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What is Deer Antler Velvet?

Deer antler velvet refers to antler in its growing, pre-calcified state.

Deer antlers are used primarily for mating purposes, to battle other male deer for mating rights. Male deer grow their first set of antlers when they hit puberty, at approximately one year of age.

When the antlers are growing, they are soft to the touch or spongy. Unlike horns, which are keratinized tissue, antlers are organs. They have blood vessels, nerves, skin, cartilage and bone. The outermost layer of skin covering a growing antler is hair-like in appearance and texture, and is simply called ‘velvet.’ Deer antler velvet is also commonly referred to as deer velvet, deer velvet antler, and lu rong (in Traditional Chinese Medicine).

Deer antler velvet has been consumed by humans for thousands of years. It can be taken as a dietary supplement for general health or used therapeutically to treat specific conditions.

Growth Cycle of Deer Antler Velvet

Testosterone plays an important part of the antler cycle. The seasonal changes in the amount of daylight ultimately control the secretion of the reproductive hormone testosterone in males.  Growth of antlers typically begins in spring, as testosterone levels increase in response to increasing day light. A deer’s antlers can grow at a rate of ¼ inch per day. In just four months, deer antlers are fully developed.

Antler growth is one of the fastest known types of tissue growth in mammals, and the only example of an organ that is shed and regrown each year.

Towards the middle of summer, the antlers reach their full size and the cartilage in the antler begins to calcify. By late summer, when testosterone levels are at their peak, the blood vessels shut down around the base of the antlers and the antlers harden into bone.

Hard antlers remain on the deer through the peak until late fall or early winter. As the deer’s testosterone levels drop off, the antlers are shed. Antlers are grown and shed every year.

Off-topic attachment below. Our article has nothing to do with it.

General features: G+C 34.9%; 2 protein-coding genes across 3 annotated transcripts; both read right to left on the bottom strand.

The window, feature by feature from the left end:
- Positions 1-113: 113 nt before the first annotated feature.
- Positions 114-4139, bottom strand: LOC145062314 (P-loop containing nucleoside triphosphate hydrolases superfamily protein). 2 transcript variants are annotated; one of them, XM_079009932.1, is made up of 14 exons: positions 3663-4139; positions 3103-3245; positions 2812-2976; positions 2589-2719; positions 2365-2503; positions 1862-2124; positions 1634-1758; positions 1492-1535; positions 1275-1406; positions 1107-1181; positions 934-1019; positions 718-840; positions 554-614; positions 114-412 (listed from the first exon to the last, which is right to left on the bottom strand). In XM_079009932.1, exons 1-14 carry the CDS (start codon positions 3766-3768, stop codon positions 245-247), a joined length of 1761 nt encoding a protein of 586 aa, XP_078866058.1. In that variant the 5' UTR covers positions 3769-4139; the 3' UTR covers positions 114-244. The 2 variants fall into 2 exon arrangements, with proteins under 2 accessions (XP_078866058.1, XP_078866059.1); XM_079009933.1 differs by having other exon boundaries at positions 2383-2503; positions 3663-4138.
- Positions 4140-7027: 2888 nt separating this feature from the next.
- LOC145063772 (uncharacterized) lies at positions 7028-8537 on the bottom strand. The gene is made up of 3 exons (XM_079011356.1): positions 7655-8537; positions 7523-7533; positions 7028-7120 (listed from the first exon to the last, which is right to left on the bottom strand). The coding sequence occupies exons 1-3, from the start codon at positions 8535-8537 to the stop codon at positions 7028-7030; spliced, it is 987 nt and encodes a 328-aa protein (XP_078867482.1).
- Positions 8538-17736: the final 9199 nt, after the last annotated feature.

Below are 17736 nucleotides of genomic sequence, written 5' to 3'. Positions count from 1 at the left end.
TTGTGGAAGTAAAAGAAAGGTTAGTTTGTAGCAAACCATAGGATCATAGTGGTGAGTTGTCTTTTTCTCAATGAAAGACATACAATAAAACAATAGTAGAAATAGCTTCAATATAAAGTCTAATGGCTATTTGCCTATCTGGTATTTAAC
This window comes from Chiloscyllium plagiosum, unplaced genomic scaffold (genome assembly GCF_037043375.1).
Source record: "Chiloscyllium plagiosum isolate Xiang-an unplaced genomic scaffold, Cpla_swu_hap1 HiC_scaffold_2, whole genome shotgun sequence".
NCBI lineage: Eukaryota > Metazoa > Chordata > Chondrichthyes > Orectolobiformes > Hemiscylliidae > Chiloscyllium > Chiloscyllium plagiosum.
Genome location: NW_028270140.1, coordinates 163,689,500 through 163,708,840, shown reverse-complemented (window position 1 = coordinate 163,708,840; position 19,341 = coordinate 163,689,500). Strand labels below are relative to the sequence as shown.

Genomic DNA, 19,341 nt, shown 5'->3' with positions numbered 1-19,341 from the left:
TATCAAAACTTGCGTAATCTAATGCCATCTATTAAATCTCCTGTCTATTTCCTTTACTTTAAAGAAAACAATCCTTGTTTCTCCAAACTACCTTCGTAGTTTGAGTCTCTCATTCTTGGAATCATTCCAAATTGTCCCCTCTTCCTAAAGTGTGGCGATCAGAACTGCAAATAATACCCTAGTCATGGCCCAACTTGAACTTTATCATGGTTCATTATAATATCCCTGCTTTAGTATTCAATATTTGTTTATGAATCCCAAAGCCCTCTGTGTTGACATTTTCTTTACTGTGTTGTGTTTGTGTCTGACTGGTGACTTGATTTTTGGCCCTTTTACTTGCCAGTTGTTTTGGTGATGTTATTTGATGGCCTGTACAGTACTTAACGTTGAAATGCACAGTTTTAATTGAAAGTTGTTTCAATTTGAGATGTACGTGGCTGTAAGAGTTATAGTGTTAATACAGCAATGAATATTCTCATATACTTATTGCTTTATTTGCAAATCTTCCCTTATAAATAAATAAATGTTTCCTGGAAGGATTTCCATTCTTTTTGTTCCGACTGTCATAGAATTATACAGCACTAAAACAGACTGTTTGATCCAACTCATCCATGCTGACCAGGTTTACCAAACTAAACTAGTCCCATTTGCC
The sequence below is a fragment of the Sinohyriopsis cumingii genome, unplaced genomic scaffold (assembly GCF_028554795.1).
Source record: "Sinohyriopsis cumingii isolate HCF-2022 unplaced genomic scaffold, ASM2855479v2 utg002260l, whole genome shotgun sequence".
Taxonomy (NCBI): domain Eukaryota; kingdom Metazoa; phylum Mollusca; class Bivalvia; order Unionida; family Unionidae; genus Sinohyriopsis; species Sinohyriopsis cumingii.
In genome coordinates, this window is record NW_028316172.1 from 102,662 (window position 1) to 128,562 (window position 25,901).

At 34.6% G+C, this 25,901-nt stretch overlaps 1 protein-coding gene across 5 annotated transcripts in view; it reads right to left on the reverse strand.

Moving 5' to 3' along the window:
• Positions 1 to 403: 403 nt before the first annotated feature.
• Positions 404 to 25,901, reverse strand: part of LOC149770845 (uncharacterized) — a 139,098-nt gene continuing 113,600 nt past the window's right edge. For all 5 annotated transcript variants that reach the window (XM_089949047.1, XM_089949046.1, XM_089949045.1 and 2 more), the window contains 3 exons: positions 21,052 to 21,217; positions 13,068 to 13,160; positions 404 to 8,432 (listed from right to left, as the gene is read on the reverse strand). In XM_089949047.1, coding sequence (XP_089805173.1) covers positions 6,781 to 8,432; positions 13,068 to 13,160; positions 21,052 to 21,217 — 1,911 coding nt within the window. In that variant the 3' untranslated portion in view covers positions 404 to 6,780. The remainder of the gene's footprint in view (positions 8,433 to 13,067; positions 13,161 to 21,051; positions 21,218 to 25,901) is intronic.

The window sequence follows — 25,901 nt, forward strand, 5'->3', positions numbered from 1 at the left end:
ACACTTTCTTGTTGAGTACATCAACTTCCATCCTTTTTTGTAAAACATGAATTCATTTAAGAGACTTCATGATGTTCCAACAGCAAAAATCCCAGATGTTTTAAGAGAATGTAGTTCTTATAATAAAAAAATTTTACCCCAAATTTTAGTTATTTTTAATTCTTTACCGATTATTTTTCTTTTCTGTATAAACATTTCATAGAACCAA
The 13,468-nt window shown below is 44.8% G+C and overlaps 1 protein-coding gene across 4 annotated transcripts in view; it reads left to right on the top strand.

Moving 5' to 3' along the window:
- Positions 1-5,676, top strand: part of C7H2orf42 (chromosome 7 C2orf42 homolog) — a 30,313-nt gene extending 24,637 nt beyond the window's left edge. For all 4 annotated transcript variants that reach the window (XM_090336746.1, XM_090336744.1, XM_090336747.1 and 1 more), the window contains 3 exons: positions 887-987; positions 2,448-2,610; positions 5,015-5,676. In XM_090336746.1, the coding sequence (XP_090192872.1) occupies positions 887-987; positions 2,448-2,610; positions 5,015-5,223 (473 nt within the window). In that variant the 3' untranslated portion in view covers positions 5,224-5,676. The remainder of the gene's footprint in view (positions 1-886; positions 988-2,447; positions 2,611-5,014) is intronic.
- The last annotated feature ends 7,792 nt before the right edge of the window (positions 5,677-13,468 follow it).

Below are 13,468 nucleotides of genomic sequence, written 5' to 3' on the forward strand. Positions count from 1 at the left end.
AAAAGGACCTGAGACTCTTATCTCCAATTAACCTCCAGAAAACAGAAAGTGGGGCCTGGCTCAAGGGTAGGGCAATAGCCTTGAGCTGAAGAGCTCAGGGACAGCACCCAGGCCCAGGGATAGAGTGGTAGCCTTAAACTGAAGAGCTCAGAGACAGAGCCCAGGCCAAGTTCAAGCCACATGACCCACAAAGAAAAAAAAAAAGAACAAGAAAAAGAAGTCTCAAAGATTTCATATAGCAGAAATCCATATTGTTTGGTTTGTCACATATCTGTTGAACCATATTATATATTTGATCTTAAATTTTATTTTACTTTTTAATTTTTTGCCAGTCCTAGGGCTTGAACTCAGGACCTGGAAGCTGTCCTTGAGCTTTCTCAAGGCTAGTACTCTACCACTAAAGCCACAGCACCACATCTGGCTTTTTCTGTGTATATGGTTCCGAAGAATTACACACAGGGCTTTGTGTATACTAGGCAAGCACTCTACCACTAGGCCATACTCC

Deer antlers require a great deal of nutrients and energy to grow. Only the healthiest deer can grow large antlers. Hard antlers are comprised mostly out of calcium and phosphorus. Because deer do not consume much calcium as part of their diet, and the calcium in the antlers is produced by chemical reactions in their bodies, which draws heavily on the animal’s mineral reserves. Therefore, the size of antlers is an external demonstration of a deer’s fitness.


"Deer antler velvet" is commonly described as the fuzzy, hair-like layer of skin on a growing antler. This is completely inaccurate. Deer antler velvet refers to the entire growing antler, NOT the outer covering. The outer covering is actually removed before processing and does not make its way into our product in any shape or form.

Some competitors erroneously state that their deer antler velvet and deer antler spray products are made from the outer covering of antlers. This glaring mistake demonstrates that these companies know nothing about deer antler velvet- what it is, how it is collected, and how it is processed. These "companies" simply put a label on a pre-made product in a rushed attempt to capitalize on the rising use of deer antler velvet. These companies have no real interest in selling a good product. Their representatives have likely never stepped foot in New Zealand, nor have they ever even seen a deer farm in their lifetime.

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